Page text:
Blockchain technology may be decentralizing the world, but there is one element of the distributed ledger technology ecosystem that is in dire need of urgent decentralization — cryptocurrency exchanges.
Loopring is a decentralized exchange (DEX) protocol that can be deployed by cryptocurrency and other digital asset exchanges. Rather than locking assets in an exchange wallet or smart contract, they remain in the user’s wallet. Trade orders from multiple exchanges are pooled into smart contracts, which are then matched by Loopring’s ring miners.
If you want a quick intro, please checkout our video:
The Loopring project has captured a significant amount of attention since launch in August last year, trading up to an all-time high market cap of $1.2 billion at the beginning of 2018 and forging significant partnerships.
Loopring makes sure nobody can misappropriate users’ crypto-assets deposited to an exchange. Even under extreme circumstances, such as an exchange’s UI stopped functioning, or the exchange’s operators are out of reach, users can still claim their rightful assets by providing valid Merkle proofs that are derivable from data on Ethereum.
Loopring does not guarantee the efficiency and fairness of off-chain order-matching. Order-matching is a job for the relayer system, which is a centralized piece of the overall DEX solution. Different exchanges built on the same Loopring protocol can adopt very different relayer solutions and thus provide various quality of services. The Loopring protocol does guarantee that relayers must follow specific rules for trade settlement. As of now, it offers a throughput of 200 trades per second.
The overall architecture of Loopring Exchange is shown below:
Some key points you need to know:
- Loopring Exchange provides API to handle user offchain requests, namely order submission and cancellation, and withdrawals. Other user requests, including account registration, password reset, and deposits, must be submitted using Ethereum transactions. These requests are called on-chain requests.
- Loopring offers a high-performance trading experience similar to centralized exchanges, which mainly benefits from the batch processing capability of the underlying Loopring protocol. Loopring uses Ethereum as a data availability layer and a ZKP verification layer; Loopring does not perform trading related computations on Ethereum.
How Loopring Decentralizes Cryptocurrency Exchanges
Unlike other exchange technology, decentralized or not, Loopring’s protocol doesn’t require a funds deposit. In this manner, it works more like a debit transaction from your bank account, in which funds are technically only authorized until the transaction is finalized and settled later.
Binding your wallet address to Loopring requires the use of your private wallet key. There’s a lot of confusion in online forums regarding this, and it’s important to understand that binding your address to the Loopring network through MEW doesn’t lock or transfer your funds.
It simply acts as another interface to interact with your wallet funds, like a mobile app and website view into your bank account. The funds don’t leave your bank account when you view your balance on different platforms, and Loopring binding is the same.
You then initiate trades through the new UI, which creates a smart contract on the mainnet (Ethereum, NEO, Qtum, etc.) and Order Rings on off-chain relay nodes on the Loopring network. Orders are then matched either in-full or partially, verified, and settled when the smart contract executes the funds exchange.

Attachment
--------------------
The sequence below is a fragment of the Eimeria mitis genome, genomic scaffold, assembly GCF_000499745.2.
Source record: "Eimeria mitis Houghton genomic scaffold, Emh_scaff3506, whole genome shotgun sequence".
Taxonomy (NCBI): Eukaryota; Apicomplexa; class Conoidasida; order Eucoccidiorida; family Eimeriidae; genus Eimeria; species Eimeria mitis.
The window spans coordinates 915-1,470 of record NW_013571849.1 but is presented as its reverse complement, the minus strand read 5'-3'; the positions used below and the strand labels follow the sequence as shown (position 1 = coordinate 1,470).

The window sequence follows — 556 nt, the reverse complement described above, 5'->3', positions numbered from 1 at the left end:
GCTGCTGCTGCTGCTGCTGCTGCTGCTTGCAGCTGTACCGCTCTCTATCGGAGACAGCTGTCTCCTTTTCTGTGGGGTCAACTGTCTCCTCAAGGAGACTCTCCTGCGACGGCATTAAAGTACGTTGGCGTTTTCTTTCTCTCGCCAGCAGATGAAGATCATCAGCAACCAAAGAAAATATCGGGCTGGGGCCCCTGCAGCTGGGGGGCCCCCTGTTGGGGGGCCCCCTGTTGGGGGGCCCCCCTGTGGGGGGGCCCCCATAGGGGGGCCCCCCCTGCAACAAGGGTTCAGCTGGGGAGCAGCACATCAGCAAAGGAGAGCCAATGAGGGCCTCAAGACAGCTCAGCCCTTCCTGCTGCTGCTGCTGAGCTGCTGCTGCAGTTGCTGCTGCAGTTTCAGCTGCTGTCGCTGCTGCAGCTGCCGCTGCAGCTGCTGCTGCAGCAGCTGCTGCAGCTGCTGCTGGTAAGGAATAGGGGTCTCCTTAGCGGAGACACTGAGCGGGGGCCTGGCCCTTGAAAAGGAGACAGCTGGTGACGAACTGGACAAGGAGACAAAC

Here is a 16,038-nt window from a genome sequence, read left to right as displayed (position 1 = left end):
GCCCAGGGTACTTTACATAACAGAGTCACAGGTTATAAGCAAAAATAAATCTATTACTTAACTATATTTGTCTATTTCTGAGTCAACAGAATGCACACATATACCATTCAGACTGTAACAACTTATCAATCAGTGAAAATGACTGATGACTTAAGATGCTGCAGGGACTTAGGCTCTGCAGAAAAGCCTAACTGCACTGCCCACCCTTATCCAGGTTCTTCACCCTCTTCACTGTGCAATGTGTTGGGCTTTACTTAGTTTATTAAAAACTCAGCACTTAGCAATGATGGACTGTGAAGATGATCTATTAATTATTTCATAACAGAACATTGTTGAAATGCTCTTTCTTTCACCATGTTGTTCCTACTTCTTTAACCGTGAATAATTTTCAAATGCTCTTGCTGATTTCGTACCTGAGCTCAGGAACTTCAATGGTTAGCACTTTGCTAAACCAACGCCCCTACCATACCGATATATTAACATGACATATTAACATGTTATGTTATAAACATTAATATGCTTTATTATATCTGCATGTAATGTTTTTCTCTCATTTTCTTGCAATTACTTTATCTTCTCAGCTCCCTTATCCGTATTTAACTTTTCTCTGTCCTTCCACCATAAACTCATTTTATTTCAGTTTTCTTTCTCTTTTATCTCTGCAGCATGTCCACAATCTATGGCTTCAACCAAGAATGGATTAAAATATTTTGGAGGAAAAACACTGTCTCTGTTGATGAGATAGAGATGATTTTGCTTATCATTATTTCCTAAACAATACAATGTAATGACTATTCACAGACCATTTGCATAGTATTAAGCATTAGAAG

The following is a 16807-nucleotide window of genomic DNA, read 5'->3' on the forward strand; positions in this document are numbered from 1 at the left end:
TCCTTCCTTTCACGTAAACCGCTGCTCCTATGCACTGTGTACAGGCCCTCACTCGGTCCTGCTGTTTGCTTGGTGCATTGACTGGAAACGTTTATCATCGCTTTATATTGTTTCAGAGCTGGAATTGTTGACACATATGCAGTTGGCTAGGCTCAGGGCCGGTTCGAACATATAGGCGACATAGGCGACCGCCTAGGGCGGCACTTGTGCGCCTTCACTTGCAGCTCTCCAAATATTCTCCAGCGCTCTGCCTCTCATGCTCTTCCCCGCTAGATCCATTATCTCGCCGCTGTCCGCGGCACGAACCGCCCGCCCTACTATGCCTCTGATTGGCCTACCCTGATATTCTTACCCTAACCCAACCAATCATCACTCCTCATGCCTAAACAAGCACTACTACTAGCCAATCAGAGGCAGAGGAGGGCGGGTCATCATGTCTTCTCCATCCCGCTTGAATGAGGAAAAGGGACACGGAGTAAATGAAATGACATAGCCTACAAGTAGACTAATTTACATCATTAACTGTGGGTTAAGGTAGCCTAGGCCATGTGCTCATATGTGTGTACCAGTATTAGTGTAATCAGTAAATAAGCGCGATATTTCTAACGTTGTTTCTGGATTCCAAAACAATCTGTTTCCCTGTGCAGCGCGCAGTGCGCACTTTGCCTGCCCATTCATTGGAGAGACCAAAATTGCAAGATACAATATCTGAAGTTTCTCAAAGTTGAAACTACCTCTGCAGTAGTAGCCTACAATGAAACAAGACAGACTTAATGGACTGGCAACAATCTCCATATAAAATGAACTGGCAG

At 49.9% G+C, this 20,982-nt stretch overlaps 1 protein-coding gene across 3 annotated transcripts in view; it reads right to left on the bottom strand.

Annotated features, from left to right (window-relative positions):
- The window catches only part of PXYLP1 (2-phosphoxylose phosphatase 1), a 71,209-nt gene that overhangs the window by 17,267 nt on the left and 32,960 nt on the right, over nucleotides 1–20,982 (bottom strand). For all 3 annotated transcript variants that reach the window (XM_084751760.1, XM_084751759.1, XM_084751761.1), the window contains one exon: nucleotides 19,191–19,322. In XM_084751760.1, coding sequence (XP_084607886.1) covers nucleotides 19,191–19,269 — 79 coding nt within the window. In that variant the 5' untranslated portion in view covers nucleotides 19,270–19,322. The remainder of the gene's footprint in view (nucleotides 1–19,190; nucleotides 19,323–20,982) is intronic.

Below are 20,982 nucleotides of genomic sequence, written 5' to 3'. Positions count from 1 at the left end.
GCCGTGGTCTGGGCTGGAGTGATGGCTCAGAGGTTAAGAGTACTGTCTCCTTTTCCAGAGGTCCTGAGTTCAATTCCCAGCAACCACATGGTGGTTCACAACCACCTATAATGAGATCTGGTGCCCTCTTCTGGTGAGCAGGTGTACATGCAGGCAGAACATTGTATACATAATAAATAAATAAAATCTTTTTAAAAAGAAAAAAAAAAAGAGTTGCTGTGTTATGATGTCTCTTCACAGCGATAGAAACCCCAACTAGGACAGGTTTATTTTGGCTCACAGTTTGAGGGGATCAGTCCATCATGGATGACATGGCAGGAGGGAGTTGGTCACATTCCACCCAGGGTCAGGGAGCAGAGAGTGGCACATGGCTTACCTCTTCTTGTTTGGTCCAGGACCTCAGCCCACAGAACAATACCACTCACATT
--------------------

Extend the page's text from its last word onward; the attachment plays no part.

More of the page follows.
Ring Nodes are run by miners processing Order Rings for rewards described in the above section. Setting up a Ring Node requires a high level of technical ability, familiarity with GitHub, and a lot of SSD space and CPU cores to process as the network grows.
The Foundation also patented a Dual Authoring solution to prevent front-running in early 2018. And it announced Zero-Knowledge Proofs integration to allow up to 450 trades per second in April 2019.
Not only is Loopring a solid technical project, but the team is actively working on partnerships. It also has a blockchain incubator and fund in the form of the Loopring Ecosystem Advancement Fund (LEAF).
Loopring partners include PricewaterhouseCoopers Hong Kong, DeFi, and Berkeley.
Loopring isn’t a decentralized cryptocurrency exchange itself, but the Loopring Foundation is developing and maintaining a decentralized exchange platform. Loopring connects other blockchains to initiate P2P exchanges without any middlemen. The project’s success hinges on these key features.
- Loopring currently has three cryptocurrency tokens: LRC (Ethereum), LRN (NEO), and LRQ (Qtum). Each is used to enable trades without locking cryptocurrency balances.
- Ring Miners match, verify, and settle trades via Order Rings stored on smart contracts. LRx tokens are used in the backend as intermediaries to make the trades technically possible.
- Loopring pulls trade data from as many exchanges as possible to match buy and sell orders and enable faster, cheaper peer-to-peer trades.
With these pieces in place, Loopring is well-positioned for cryptocurrency success. Of course, it all hinges on global governments easing restrictions on decentralized exchanges. Even if they don’t, the underlying technology could be utilized by authorized exchanges, giving Loopring a lot of room to spread its wings.
As a developer you can use the loopring protocol to build your own decentralized exchange, Payment app and NFT marketplace.
The easiest way is to build a custom frontend that connects to the orderbook of Loopring.
So that’s it for this introduction to Loopring.
As I mentioned before, Loopring uses ZK rollups.
That;s one of the scaling solution for Ethereum, but there are others
And If you want to know the main L2 scaling solutions for Ethereum, next you can watch this video on the channel
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